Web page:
Incidently, my Bachmann cl20 got to 12 carriages before that started to lose traction on pull off just as a comparison. I'm impressed with that!!
 

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It is not just the Cl 59 that suffers from pulling power, i have found many of the newer models ( great for detail and slow running ) have not got the power to pull lengthy trains especially up any form of incline.

There is a proposed development from a member on here which is worth exploring.

View the thread:

http://www.modelrailforum.com/forums/index...?showtopic=7479

Despite some of the critiscisms of VI & Heljan locos, i have found not only could they "pull the skin off a rice pudding", they could "pull the pudding and bowl as well"
 

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Discussion Starter · #9 ·
Interesting read especially as when my home new layout gets started, i had intended to make it two level, with connections. The 59 episode had made me concerned that some new loco's wont be able to cope too well. I'm fortunate in having a 12x12 room available and was hoping that would be a long enough incline to get to the next level. I'm only looking realisticly on my layout for 7/8 carriage train and eqivelant length goods max.
 

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Hi Ken, Welcome to the MRF.

I have to say in my experience with the Hornby Class 60, New 56's that they have no problem with haulage. You might want to try some Bachmann diesels as they seem to have no problem pullong long trains. I have a Class 25 which has pulled 40 HEA wagons!!!
I have to say that for some of the inacuracies with the Lima models they did seem to pull well and the motors although a bit noisy ( great for the class 37's though) did seem to run forever as long as you kept the wheels and track clean.

Might i suggest that if you want to go the incline route you would be wise to try and keep it ABOVE "1 in 40" and even longer if you have the space say "1 in 60".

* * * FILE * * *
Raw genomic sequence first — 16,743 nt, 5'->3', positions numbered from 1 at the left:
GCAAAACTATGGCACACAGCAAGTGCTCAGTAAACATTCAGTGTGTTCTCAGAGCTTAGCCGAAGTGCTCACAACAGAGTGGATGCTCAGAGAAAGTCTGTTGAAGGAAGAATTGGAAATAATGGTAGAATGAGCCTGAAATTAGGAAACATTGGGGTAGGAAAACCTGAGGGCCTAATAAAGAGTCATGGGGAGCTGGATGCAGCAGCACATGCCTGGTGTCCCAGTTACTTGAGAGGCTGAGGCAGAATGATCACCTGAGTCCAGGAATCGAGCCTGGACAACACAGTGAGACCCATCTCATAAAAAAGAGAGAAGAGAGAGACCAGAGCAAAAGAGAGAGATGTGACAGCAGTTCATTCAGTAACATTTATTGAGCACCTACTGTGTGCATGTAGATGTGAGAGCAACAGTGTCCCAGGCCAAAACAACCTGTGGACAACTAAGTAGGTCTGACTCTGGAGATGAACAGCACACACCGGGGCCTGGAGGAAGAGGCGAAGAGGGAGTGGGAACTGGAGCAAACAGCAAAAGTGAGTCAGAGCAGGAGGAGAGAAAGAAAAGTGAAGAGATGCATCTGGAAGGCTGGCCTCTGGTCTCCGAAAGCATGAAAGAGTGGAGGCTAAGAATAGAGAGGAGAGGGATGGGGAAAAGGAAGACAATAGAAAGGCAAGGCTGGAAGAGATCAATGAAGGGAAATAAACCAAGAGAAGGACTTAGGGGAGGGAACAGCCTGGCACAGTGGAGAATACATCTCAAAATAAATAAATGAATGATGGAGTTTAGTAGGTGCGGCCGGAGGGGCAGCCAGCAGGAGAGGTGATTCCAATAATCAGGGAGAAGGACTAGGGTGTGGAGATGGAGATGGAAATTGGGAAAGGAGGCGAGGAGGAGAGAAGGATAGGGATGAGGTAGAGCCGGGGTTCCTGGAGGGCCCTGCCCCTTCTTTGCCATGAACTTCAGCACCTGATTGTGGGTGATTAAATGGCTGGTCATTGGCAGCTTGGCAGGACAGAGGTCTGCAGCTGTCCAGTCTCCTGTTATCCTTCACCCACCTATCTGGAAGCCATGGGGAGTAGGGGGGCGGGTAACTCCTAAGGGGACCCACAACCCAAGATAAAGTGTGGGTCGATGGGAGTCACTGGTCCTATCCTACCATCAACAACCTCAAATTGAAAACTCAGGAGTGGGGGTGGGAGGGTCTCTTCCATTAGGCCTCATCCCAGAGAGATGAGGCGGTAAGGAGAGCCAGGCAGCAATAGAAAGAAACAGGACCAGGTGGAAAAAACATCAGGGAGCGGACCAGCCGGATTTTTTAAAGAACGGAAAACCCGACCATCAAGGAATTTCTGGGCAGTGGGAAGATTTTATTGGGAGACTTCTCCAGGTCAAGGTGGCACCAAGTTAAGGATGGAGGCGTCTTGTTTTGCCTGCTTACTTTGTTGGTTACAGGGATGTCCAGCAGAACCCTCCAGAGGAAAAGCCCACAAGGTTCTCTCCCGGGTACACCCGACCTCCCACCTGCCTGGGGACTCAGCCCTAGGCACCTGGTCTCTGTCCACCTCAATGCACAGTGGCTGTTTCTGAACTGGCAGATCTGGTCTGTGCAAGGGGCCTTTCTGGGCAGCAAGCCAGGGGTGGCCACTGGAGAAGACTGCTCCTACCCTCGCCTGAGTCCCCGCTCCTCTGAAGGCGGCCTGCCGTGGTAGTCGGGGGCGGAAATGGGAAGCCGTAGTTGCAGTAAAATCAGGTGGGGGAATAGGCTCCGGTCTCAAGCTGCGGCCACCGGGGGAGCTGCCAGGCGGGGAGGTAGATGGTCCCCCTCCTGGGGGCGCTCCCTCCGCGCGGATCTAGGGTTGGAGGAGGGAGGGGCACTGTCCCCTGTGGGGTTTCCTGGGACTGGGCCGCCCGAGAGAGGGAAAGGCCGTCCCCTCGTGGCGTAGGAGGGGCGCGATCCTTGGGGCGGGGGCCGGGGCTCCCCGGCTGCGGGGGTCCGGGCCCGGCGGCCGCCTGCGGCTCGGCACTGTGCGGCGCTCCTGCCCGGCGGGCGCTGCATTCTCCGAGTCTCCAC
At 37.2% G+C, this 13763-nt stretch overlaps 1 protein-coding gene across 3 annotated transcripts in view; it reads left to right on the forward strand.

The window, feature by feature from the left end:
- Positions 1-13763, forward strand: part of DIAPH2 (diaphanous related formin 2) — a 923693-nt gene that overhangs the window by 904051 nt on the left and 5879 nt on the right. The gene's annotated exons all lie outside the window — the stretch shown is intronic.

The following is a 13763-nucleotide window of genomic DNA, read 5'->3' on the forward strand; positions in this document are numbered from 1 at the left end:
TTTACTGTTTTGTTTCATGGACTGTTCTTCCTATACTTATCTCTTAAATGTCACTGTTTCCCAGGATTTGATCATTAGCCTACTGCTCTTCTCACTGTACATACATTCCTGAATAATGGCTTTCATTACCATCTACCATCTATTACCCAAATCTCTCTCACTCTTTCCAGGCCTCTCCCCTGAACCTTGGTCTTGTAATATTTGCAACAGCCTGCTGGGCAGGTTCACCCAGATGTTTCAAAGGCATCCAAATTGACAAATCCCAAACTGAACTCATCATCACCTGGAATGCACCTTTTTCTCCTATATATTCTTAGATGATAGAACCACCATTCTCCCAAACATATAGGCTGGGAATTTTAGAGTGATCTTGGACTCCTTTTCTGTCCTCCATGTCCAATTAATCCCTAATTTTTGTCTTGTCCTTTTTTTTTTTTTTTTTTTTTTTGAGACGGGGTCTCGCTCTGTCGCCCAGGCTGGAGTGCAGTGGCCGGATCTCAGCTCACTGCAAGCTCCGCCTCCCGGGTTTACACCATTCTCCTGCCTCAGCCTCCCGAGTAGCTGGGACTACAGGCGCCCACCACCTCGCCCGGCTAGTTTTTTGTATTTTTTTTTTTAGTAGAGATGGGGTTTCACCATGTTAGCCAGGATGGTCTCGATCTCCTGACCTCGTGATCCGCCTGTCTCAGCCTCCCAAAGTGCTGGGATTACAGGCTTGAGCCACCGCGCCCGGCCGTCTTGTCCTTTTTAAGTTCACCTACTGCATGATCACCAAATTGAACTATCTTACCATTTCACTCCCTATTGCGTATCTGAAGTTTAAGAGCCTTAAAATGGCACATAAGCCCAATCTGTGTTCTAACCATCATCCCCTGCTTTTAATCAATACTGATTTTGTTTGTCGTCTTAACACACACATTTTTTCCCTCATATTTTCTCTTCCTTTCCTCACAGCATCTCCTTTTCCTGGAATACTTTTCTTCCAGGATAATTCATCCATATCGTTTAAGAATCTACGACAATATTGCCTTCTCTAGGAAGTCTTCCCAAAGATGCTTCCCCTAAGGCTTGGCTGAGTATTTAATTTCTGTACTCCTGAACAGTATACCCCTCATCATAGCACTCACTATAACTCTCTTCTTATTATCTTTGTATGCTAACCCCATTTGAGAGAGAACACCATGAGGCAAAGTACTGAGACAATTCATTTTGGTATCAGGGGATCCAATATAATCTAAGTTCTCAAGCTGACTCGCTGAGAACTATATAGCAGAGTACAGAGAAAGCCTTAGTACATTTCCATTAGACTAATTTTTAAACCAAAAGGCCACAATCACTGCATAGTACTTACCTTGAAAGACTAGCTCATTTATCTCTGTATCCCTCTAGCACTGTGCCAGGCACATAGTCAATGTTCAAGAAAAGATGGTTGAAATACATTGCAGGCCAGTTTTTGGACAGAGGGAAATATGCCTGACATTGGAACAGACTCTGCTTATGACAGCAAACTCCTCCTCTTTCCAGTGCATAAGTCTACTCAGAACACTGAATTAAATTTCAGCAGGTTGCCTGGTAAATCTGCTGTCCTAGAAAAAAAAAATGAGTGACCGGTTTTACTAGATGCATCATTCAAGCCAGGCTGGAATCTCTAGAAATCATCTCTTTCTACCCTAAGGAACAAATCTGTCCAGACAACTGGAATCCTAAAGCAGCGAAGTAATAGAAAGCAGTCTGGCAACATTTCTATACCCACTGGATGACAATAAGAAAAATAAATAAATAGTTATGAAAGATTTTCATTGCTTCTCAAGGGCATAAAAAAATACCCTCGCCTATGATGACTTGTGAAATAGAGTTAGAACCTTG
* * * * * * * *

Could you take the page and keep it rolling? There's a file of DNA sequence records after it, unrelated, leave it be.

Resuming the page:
Hope this helps with your decision in deciding wether to use inclines or not.

Kind regards
Paul
 

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Hi Madon37's, I already have cl24 and cl20 by Bachmann and have a class 47 on the way as a late xmas present. The 20 as i already mentioned made mincemeat of 12 carriages on my test which is more than adequate for what i I want. So its not difficult to acheive, i'm just surprised that 25(ish) years down the line from where i left off, that on my return manufactures still expect modellers to accept poor pulling capabilites.

I take on board your comments on the inclines, thanks.
 

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I'm assuming we are only talking diesels here.

In terms of smooth running and adaquate pulling power the newer Hornby models are good . These are Classes 50,60,31,56(beware there are still earlier versions of the 56 around but I think its still OK). The new HST is also superb.

In addition to the above , Hornby have also brought out models that were made by LIMA. They claimed to have improved them by fitting a 5 pole motor. Probably true in terms of smoothness, but they are challenged when it comes to traction. Initially they came without traction tyres but I think Hornby were forced to retrofit them once it became know their haulage capacity was so poor. I believe you can ask Hornby for new traction tyred wheelsets. These locos are classes 121,73 and 59. Classes 66,156 and 101 I think have traction tyres and are slightly better- however they are still fairly poor .

No knoweledge on Hornby (also ex LIMA) classes 20 and 87

Bachmann and Heljan locos are smooth runners , heavy, and I don't have any issues with haulage of 5-6 coach trains. My Bachmann 20 and 24s are amongst the best diesels I have

Hope this helps

Russell
 

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Discussion Starter · #13 ·
QUOTE (rb277170 @ 19 Jan 2009, 17:13) <{POST_SNAPBACK}>I'm assuming we are only talking diesels here.

Hope this helps

Russell

Hi yes, I am referring mainly to Diesels. I remember very little of steam as it was in its last year by the time I got dragged to train stations etc by my Brothers and Grandad, so find it difficult to be too interested in them modelling wise. Like to see them in action for real though.
Be curious to know if they suffer the same blights though in the model world.
Grateful for your input all the same.
 

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Hi Ken, Actually NO is the answer to that question about the new Hornby Steam engines I have many of the new ones and there haulage capacity is quite excellent mate.

They run beautifully smooth and slowly aswell.

Kind regards
Paul
 

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Discussion Starter · #15 ·
I rung Hornby today and they are sending out a set of tyred axles or should that be axles with tyres when they are back in stock. Currently run out!!! I wonder why.
Thanks guys for all the input, you've been very helpful.
 

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Good I'm glad to hear that Ken hopefully when you get them they will make a difference!!

Kind regards
Paul